A lot had happened to me between then and Grade Seven. My own special brand of “uniqueness” had gone unapproved by my classmates and as a result I had to quickly not give a fuck what anyone said to me, since 99% of what I heard was specifically intended to make me burst into tears.
So, when I was asked whether or not I wanted to play kickball, I made my decision based on only one factor -- I fucking hated baseball. I knew I wasn’t alone in this amongst my male classmates, but I was the only one who also didn’t care how it would look if I went off to play with the girls.
Since then I have never actively chosen to be the token dude for the sake of spending time with attractive females. When it’s happened it’s because I’m being true to myself and everything I think is valuable and important. How many guys out there, I wonder, have (metaphor alert!) spent their whole lives being miserable, playing “serious” baseball when they really wanted to play kickball instead?
Which brings me to xoJane, a website that on its surface might seem uninviting to anyone who produces semen with any regularity. I came to it for the first time in mid-May, through a linked tweet. The specific post was entitled “
. You’ve read it. You know how amazing and moving and brave it is.
It stunned me and made me immediately crave more words from the Emily McCombs person who wrote it.
[Oh, Allan, stop! (Don't stop.) -- Emily]
I Googled her and found a bunch of great articles and
from previous incarnations of her career. I was so impressed I
and started reading everything she wrote for this site.
As the days and weeks went on, I started venturing out beyond Ms. McCombs’ work, to that of the other contributors, who I also quickly came to love for their unique personas and opinions (I came to the conclusion, for example, that if I were to ever meet Ms. Marnell, I would quickly embarrass myself by being able to do nothing but clap my hands and giggle like an infant in the thrall of a wondrously shiny object).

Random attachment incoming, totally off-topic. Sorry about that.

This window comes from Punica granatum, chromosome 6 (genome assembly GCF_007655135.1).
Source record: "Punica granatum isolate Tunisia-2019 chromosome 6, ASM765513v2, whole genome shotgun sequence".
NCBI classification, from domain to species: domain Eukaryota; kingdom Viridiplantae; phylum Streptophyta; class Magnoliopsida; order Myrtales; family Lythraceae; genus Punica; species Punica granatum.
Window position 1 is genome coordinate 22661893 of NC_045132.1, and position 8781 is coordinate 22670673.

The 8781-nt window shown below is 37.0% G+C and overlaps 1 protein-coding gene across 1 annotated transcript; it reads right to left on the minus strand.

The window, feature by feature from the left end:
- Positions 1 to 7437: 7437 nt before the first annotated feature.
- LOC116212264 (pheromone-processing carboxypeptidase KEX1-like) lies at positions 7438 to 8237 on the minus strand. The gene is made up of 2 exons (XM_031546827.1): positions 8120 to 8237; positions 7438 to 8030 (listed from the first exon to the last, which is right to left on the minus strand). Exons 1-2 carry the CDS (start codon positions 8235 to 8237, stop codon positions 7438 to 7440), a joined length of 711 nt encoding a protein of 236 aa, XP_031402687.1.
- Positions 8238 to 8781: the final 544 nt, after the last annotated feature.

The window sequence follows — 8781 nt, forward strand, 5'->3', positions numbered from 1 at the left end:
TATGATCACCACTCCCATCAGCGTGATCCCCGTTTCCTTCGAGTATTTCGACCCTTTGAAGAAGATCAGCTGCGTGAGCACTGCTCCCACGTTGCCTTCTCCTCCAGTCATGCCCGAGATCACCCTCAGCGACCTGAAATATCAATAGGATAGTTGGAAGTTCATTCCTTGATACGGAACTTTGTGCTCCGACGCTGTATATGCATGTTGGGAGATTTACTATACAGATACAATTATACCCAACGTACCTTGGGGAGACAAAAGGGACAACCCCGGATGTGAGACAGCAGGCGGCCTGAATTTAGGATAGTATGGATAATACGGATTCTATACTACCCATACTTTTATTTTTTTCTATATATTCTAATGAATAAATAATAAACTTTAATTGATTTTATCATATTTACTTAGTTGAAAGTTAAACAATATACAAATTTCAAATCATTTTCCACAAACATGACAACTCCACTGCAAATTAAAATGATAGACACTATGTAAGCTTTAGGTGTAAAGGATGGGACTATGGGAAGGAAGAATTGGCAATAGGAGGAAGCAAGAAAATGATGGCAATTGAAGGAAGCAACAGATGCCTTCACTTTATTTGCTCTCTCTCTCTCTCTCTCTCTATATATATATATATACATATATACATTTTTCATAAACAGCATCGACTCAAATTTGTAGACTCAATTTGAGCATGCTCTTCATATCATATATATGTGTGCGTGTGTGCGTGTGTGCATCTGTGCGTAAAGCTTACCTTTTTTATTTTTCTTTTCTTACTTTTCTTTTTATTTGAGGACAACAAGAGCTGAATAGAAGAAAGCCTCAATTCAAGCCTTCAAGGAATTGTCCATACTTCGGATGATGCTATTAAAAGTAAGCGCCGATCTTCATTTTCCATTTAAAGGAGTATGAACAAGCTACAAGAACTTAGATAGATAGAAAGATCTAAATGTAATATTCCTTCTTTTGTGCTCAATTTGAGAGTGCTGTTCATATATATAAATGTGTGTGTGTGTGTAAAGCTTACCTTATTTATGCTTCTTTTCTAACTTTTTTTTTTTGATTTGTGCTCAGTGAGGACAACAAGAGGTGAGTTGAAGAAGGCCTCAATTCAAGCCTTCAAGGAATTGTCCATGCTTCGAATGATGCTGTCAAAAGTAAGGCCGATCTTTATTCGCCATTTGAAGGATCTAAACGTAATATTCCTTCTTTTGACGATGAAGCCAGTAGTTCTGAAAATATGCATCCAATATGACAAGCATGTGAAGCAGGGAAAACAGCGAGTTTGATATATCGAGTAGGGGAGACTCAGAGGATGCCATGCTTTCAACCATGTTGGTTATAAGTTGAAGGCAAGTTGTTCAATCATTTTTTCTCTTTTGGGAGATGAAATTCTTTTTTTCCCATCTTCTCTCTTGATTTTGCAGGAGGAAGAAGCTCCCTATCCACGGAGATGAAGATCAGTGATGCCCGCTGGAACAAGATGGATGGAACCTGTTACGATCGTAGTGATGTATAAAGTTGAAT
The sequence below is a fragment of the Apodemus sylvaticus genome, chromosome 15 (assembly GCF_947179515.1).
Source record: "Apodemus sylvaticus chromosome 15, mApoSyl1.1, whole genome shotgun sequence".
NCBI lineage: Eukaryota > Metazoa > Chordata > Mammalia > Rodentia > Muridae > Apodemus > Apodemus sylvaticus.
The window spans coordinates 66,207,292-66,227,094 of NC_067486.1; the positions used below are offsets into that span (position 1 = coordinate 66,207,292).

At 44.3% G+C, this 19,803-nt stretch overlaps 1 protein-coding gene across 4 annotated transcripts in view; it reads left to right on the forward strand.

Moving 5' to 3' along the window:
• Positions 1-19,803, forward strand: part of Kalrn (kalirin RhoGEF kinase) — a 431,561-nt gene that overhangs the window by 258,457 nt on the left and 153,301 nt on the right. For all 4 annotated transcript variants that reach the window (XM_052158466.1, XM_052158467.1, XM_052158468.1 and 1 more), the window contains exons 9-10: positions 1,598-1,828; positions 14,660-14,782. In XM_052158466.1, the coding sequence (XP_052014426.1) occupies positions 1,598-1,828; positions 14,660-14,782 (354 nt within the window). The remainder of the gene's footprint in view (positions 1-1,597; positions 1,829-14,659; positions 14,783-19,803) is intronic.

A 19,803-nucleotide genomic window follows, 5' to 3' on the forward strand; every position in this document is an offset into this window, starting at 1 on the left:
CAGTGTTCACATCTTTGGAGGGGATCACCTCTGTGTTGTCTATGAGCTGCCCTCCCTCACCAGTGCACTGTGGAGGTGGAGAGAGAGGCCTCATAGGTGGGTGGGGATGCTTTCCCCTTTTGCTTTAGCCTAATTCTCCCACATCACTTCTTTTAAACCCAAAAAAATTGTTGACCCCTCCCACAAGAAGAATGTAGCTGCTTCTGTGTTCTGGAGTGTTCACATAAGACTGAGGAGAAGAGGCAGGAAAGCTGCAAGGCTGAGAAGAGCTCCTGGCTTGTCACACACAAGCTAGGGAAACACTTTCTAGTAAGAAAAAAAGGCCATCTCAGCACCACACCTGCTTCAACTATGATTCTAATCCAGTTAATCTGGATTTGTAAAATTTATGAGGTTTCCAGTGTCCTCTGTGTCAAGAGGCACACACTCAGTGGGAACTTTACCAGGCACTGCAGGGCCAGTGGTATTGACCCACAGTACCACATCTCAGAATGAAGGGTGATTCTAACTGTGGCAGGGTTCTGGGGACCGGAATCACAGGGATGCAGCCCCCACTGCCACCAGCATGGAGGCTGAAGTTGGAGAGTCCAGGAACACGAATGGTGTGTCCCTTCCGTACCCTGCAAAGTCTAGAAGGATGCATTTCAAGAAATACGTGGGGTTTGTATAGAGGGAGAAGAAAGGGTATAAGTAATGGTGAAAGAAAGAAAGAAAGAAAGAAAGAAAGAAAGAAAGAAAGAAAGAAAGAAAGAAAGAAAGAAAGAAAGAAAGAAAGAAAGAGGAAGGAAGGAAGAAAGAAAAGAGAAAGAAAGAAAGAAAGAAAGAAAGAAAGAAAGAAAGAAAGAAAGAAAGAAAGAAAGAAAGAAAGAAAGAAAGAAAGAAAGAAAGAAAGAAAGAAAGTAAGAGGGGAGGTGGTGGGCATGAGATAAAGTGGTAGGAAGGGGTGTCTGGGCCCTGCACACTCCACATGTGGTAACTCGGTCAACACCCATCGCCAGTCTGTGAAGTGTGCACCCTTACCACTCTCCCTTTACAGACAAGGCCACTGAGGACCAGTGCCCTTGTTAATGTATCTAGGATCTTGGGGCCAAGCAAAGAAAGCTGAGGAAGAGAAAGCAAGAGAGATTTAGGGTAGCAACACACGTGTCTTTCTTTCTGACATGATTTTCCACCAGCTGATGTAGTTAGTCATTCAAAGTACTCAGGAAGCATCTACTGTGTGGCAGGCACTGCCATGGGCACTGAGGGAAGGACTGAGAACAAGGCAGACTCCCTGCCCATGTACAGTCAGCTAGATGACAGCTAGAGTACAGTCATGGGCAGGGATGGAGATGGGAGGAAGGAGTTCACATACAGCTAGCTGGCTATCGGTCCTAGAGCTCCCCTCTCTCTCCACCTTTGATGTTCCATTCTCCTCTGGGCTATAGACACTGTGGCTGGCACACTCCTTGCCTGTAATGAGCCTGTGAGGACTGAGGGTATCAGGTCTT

I found myself wanting to add my voice to the comments of these articles, but I was hesitant. Not because I felt out of place and too dudely to join in a primarily female discussion, but because the nature of the Internet had forced me to conclude that comment sections are where joy and happiness go to die the most horrible of possible deaths.
Imagine my surprise then when it turned out that xoJane was the rare place where thoughtful discussions actually occurred and where being kind and supportive mattered more than competing over who could deliver the most cynically snarky one-liner. To quote Abed from “Community” the women at xoJane, “Like[d] liking things,” and I wanted to get in on some of that.
Since then I’ve been an active participant in the world of this site and have -- as of yet -- never been called out for it or made to feel the slightest bit out of place. Even in the cases where I’ve made statements some of you have vehemently disagreed with, your responses have been nothing but respectful and thought-provoking.
My guess is I’m not the only dude out there who feels this way. I’ve long suspected that
is actually a 43 year-old teamster from Hoboken, and not the 20-something Brit she poses as, but until she comes clean all I can do is write this and let the other token dudes out there know that xoJane is a safe place to be a man, so long as you aren’t a total asshole-douchebag about it (or
, which I guess is pretty much the same thing).
Yeah, I remember I said I wasn’t going to shout out how great being a token dude is from the rooftops, but xoJane is too good a thing not to be shared. Do me a favor, send this post to your boyfriend, husband, brother, father, fuck-buddy, platonic male friend or any other dude whose presence you think will only make the site a better place. It’ll make me a lot less of a token, but that’s a price I’m willing to pay.
And before I go I just wanted to add -- in the name of honesty -- that as much as I’ve changed since I was that scared token dude surrounded by all of that glorious female hotness in Grade Seven (it’s been 23 years since I last wore a Garfield sweatshirt!), I have to admit some of the same impulses still remain. Just take a look at this photo taken at an after work bowling party this part June: